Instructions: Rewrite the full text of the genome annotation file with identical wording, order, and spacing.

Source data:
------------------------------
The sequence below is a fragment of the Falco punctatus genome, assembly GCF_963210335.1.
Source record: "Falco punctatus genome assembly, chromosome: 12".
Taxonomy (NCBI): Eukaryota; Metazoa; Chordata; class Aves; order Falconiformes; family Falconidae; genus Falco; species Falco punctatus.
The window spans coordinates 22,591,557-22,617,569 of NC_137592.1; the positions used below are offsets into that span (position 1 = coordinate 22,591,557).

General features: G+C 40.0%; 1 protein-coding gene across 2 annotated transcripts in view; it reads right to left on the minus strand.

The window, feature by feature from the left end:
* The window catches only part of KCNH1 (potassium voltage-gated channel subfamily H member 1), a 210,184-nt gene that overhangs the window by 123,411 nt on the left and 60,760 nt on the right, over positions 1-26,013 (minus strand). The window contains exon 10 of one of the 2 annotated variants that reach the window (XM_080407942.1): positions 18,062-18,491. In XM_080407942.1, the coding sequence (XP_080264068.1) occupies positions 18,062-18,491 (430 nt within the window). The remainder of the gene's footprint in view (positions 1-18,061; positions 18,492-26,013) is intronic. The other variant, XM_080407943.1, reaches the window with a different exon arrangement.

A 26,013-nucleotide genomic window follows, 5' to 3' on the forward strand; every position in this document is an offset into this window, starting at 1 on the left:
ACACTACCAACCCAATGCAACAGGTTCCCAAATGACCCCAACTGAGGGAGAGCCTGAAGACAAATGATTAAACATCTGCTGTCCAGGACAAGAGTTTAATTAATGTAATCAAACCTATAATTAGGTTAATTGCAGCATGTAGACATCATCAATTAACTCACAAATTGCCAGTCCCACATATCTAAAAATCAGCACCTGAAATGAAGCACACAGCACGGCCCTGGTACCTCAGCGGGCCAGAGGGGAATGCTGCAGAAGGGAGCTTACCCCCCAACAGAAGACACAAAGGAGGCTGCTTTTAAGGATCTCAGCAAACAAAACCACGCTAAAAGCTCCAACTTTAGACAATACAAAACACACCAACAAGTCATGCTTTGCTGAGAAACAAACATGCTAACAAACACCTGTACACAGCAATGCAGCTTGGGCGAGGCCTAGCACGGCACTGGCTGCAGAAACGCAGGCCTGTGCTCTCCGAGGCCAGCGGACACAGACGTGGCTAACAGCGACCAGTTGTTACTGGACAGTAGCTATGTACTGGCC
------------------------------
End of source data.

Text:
The sequence below is a fragment of the Falco punctatus genome, assembly GCF_963210335.1.
Source record: "Falco punctatus genome assembly, chromosome: 12".
Taxonomy (NCBI): Eukaryota; Metazoa; Chordata; class Aves; order Falconiformes; family Falconidae; genus Falco; species Falco punctatus.
The window spans coordinates 22,591,557-22,617,569 of NC_137592.1; the positions used below are offsets into that span (position 1 = coordinate 22,591,557).

General features: G+C 40.0%; 1 protein-coding gene across 2 annotated transcripts in view; it reads right to left on the minus strand.

The window, feature by feature from the left end:
* The window catches only part of KCNH1 (potassium voltage-gated channel subfamily H member 1), a 210,184-nt gene that overhangs the window by 123,411 nt on the left and 60,760 nt on the right, over positions 1-26,013 (minus strand). The window contains exon 10 of one of the 2 annotated variants that reach the window (XM_080407942.1): positions 18,062-18,491. In XM_080407942.1, the coding sequence (XP_080264068.1) occupies positions 18,062-18,491 (430 nt within the window). The remainder of the gene's footprint in view (positions 1-18,061; positions 18,492-26,013) is intronic. The other variant, XM_080407943.1, reaches the window with a different exon arrangement.

A 26,013-nucleotide genomic window follows, 5' to 3' on the forward strand; every position in this document is an offset into this window, starting at 1 on the left:
ACACTACCAACCCAATGCAACAGGTTCCCAAATGACCCCAACTGAGGGAGAGCCTGAAGACAAATGATTAAACATCTGCTGTCCAGGACAAGAGTTTAATTAATGTAATCAAACCTATAATTAGGTTAATTGCAGCATGTAGACATCATCAATTAACTCACAAATTGCCAGTCCCACATATCTAAAAATCAGCACCTGAAATGAAGCACACAGCACGGCCCTGGTACCTCAGCGGGCCAGAGGGGAATGCTGCAGAAGGGAGCTTACCCCCCAACAGAAGACACAAAGGAGGCTGCTTTTAAGGATCTCAGCAAACAAAACCACGCTAAAAGCTCCAACTTTAGACAATACAAAACACACCAACAAGTCATGCTTTGCTGAGAAACAAACATGCTAACAAACACCTGTACACAGCAATGCAGCTTGGGCGAGGCCTAGCACGGCACTGGCTGCAGAAACGCAGGCCTGTGCTCTCCGAGGCCAGCGGACACAGACGTGGCTAACAGCGACCAGTTGTTACTGGACAGTAGCTATGTACTGGCC